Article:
Marcel lists in his memoirs the regular clients who came, including “Lady Rhondda with her contributors to Time and Tide”, as evidenced by Winifred Holtby in “Letters to a Friend” – “On Thursday I went to a most delightful lunch given at Boulestin’s, a French underground restaurant near Covent Garden, by Lady Rhondda, to meet contributors to Time and Tide. There were Rose Macaulay, Sylvia Townsend Warner,…..Lillian Bayliss [sic] of the Old Vic, Vera, Margaret West, E.M. Delafield and me”. That would have been on December 9th 1926. And on 27th January 1927 she writes of “going to Boulestin’s to drink coffee with Shaw and G.K. Chesterton….”.
The restaurant began with room for about eighty places, but they added more in the middle of the room. In the kitchen were seven chefs, one woman who made only coffee and salads – but “after a few months she disappeared after a mysterious domestic in which figured a knife – no doubt a kitchen one – threats and a jealous Italian. She was replaced by a man whose origin and language were equally incomprehensible, a Cypriot, it was said”.
And if it came to any trouble in the kitchen I’m sure he could look after himself like any modern TV celebrity chef:
Marcel also recounted the racial prejudice of the time when musicians such as Paul Robeson were fêted in London but not welcome in first class hotels or restaurants. However “certain people had the courage of their convictions: Miss Nancy Cunard became definitely their apostle, and a woman like Lady Rhondda, who admired Paul Robeson as a singer and as an actor, was not afraid to entertain him publicly, with Winifred Holtby and few other writers”. pp108/9
The restaurant began to feature in short stories and novels, he wrote gastronomical essays in newspapers and magazines, and 1928 he held cookery courses, first on his own, then under the auspices of Fortnum and Mason’s store in Piccadilly. But the restaurant continued to lose money, despite having the reputation of being the most expensive in London. To keep it going Robin Adair drew no salary, and the four directors agreed to forgo their fees if Marcel himself reduced his salary by a similar amount. Ultimately it was his cookery books which kept him and Robin afloat.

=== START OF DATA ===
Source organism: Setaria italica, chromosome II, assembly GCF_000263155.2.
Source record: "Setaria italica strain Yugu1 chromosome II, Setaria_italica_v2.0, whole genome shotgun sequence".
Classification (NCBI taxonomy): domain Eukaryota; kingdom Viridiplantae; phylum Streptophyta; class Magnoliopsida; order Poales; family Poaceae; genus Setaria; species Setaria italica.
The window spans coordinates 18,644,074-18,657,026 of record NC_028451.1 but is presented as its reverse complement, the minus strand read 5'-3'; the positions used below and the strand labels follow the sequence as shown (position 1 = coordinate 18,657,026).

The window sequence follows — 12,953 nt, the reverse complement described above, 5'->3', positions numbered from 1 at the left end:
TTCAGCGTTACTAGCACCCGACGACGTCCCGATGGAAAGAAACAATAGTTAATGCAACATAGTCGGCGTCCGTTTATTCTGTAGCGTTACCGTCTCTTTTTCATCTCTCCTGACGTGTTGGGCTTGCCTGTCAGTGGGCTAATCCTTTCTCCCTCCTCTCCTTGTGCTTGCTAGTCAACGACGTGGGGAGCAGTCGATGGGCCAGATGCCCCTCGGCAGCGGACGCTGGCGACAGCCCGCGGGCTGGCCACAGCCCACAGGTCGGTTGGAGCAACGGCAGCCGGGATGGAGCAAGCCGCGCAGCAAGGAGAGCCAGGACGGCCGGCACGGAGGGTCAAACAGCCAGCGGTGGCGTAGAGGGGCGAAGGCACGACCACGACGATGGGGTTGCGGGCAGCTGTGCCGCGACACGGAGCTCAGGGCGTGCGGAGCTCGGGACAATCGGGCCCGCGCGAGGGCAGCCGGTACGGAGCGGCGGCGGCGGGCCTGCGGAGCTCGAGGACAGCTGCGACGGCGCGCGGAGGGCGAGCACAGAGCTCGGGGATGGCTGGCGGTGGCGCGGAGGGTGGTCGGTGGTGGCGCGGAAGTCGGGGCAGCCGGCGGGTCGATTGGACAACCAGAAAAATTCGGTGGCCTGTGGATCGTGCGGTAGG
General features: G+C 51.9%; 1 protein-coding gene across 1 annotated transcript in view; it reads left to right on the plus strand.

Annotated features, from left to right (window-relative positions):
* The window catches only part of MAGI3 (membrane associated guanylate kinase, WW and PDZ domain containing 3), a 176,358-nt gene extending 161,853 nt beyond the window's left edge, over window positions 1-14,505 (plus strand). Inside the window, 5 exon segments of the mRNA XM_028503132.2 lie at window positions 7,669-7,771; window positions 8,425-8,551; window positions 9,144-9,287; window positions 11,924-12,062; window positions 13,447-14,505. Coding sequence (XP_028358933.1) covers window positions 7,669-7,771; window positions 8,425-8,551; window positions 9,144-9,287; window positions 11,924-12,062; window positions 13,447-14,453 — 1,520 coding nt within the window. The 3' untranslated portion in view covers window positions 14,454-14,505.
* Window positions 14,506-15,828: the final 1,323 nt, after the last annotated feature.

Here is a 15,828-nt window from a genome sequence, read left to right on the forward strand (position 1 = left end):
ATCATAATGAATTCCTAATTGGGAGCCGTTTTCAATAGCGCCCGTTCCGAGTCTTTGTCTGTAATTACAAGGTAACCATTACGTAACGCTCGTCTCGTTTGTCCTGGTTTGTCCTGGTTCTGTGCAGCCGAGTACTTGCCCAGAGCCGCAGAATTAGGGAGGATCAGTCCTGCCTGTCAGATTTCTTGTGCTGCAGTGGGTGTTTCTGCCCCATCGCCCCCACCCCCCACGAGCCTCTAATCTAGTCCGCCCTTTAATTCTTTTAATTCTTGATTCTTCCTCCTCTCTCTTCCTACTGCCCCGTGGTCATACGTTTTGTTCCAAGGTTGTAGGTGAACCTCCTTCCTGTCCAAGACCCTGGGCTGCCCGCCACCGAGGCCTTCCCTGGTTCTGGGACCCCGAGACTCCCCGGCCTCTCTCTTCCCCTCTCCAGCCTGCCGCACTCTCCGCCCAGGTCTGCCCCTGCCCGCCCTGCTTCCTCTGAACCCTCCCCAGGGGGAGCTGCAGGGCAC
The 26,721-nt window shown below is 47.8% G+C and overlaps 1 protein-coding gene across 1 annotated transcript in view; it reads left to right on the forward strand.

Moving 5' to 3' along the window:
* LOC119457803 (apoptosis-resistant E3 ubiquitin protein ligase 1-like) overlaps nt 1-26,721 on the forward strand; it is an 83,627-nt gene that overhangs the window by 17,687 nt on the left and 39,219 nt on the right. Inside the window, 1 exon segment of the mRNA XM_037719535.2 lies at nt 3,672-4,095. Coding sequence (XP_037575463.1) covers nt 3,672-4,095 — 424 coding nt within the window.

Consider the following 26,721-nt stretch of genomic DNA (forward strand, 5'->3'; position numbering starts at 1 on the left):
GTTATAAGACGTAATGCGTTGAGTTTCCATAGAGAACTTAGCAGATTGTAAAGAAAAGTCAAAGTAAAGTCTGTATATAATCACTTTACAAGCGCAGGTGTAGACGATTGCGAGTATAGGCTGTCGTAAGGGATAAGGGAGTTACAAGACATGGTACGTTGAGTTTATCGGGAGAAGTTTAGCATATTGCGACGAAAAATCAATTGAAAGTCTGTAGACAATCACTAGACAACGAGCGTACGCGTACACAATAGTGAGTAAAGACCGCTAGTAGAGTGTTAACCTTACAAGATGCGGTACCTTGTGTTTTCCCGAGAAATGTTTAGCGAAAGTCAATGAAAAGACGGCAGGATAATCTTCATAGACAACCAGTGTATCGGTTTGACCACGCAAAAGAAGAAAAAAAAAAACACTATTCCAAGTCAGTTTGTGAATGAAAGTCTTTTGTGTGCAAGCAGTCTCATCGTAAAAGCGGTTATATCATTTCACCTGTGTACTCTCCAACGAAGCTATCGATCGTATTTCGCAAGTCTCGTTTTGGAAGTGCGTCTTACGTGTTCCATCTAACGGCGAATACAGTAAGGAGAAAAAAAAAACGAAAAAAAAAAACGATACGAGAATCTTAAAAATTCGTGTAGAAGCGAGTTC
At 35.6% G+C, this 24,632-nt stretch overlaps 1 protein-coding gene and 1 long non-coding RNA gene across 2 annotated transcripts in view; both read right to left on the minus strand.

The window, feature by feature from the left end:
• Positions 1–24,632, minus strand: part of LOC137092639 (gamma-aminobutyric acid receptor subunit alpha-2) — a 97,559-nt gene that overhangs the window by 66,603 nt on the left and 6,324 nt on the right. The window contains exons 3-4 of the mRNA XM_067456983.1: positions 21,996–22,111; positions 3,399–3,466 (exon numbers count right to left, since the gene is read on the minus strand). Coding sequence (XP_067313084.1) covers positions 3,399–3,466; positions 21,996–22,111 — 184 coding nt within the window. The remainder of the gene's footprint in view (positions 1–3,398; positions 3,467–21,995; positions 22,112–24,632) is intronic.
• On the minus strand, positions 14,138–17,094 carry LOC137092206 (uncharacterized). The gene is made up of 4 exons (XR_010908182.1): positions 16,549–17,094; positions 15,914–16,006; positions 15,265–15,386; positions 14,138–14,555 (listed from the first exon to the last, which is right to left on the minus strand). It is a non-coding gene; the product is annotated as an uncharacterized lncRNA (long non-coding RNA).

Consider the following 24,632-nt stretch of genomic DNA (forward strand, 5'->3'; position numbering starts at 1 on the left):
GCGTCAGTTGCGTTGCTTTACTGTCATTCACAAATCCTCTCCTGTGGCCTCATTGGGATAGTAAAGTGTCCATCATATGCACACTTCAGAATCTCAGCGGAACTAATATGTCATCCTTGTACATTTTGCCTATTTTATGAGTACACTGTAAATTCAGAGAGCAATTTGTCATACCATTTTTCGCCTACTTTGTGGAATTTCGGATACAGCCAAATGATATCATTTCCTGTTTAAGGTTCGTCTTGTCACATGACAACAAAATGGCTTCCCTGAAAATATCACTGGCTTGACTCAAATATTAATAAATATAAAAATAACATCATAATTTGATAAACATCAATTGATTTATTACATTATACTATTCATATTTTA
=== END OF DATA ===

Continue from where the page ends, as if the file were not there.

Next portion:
In 1930 Marcel had two addresses: 34 Flat A Portsdown Road, W9 (home also of Robin) and also The Butts 4 London Road, Harrow.
By the time of the dinner therefore he was well established, running one of the places to dine in London, promoting good French cooking this side of the Channel, and keeping financially afloat through his writing and teaching. Some of his writing was for Time and Tide – for example in the January 14th edition of 1933 the paper ran a short travelogue from a trip to France under the heading of “Postcards”.
WHAT MARCEL DID NEXT
On the Saturday immediately after the dinner, all the diners could have enjoyed Marcel’s article in the Daily Telegraph (owned by Sir James Gomer on the top table) on the vexed problem of tipping at restaurants. Marcel is firmly in favour of adopting the 10% rule practiced in France, Italy and elsewhere under all circumstances, making everything simpler, and en route blasting those who over-tip as people who mess up the system and display contempt for the value money when flashing the cash (not his words). He would probably be pleased to see that a tip on the bill is now standard practice, though the same issues he mentions such as do the waiters get paid enough still are there.